Sunday, February 28, 2010
On Fridays, I have a class of eight kids who are in a special program for the autistically impaired. There are seven boys and one girl, and they range in age from six or seven up to eleven. I have known most of them for a few years now. They used to be "mainstreamed" with the general population, sitting close to their aides, and not particpating much. Now, I see them as a separate group: eight kids and three aides for 3o minutes, gathered around a big table.
My first few lesson plans failed miserably as I groped to understand what would work with this population. I realized pretty quickly that a lot of what I relied on with my other lessons was not going to fly with this bunch. For example, you can't read a book to autistic kids and then expect them to be inspired by it and create art that reflects that. You can't present material or themes, like a video about fish, and say, "Ok, now, let's all make some fish of our own!" Slowly I am learning that the kids are most engaged when they can spend some time playing with the materials and the media unimpeded by my directions, guidance (beyond the bare minimum) or expectations. The challenge is to let go, let go, let go, just like it always is.
For example, an early success involved cutting long strips of black paper, and gluing it onto white paper. Cutting is a laborious process for some of these guys, some of whom have poor coordination and next to no hand strength. For others, it comes easier. Soem cut strip after strip and glued with varying amounts of white in between; others crowded the black strips together, overlapping the thick and thin, making textures and depth. They were beautiful, and I thought of Franz Kline. Earthenware clay is also a winner: one of my guys loves to slap and hit the clay, while another loves to flatten it and then feel the smooth contours created by his fingers; our lone girl loves to make birthday cakes, adding candle after candle; still another, who is a tiny, fragile little boy, pokes little mouse holes with his fingers and grins with obvious delight. During a recent painting session, one boy created the work above. I can tell you that the marks he painted were carefully executed. He worked carefully and with deliberation, choosing colors, placing his marks, choosing his brushstrokes. I think it is quite beautiful.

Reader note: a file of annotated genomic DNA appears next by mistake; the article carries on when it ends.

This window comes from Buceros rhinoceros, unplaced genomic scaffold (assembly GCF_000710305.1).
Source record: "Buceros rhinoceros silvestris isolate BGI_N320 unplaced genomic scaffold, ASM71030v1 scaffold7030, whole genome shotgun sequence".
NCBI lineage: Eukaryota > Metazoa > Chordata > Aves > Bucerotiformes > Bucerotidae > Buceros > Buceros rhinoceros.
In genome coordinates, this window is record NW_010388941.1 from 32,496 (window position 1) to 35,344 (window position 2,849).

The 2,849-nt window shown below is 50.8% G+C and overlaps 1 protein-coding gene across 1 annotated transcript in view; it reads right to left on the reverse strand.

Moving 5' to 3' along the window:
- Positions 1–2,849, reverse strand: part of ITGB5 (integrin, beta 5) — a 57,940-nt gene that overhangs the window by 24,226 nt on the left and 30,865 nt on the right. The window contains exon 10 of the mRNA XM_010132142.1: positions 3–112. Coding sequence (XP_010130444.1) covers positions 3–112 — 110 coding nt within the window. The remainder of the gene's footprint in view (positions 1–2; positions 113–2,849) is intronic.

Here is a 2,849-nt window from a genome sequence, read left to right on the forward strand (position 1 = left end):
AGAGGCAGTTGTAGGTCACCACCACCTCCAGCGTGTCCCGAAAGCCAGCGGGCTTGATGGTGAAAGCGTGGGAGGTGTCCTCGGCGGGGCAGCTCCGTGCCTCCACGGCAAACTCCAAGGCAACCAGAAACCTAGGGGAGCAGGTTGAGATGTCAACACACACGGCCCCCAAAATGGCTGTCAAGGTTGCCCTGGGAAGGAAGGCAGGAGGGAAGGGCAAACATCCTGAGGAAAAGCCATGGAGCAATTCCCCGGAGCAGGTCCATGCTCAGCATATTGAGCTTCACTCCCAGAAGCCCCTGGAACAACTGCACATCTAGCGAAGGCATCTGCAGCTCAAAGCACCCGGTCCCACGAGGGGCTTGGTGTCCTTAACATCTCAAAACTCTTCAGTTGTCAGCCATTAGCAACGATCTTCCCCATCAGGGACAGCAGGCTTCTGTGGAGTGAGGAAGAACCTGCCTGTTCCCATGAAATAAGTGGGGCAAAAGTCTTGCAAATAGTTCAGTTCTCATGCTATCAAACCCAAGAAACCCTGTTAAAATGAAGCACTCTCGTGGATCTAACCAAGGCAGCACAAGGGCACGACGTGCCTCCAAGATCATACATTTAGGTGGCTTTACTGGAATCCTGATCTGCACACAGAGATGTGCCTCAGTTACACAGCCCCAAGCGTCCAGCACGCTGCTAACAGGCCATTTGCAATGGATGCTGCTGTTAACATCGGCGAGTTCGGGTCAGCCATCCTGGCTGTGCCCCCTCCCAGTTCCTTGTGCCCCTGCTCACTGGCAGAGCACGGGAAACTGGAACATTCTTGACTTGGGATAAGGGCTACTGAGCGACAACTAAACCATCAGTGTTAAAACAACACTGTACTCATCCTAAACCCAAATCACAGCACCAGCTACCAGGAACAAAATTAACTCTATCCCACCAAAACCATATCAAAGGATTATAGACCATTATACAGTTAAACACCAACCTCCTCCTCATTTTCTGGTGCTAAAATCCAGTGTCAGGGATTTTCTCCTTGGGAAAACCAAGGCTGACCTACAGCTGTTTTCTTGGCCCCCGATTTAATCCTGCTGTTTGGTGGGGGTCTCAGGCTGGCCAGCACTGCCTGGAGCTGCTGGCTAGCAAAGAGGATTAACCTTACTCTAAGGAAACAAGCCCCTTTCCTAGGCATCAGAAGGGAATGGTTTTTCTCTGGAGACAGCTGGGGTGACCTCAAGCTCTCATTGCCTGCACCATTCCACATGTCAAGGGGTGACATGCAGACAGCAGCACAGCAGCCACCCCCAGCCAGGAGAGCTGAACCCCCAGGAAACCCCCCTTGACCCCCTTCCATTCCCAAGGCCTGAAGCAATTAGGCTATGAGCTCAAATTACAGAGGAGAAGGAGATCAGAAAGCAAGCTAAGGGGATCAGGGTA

There is also a consistency of style and manner of exploration that seems to cut across media.
I am eager to recieve the next visual communication from them all.
It is not surprising that this class, of all of my thirty per week, is the one most likely to fill me with gratitude, with wonder, with joy, with great affection for this bunch of originals. I can hear them coming up the hall: hoots, giggles, shuffling of feet, a strange little barking shout. They show me, in their own way, who they are. They remind me that we all are just this different, just this unique, just this deserving of respect and acceptance as one of God's creatures on the earth.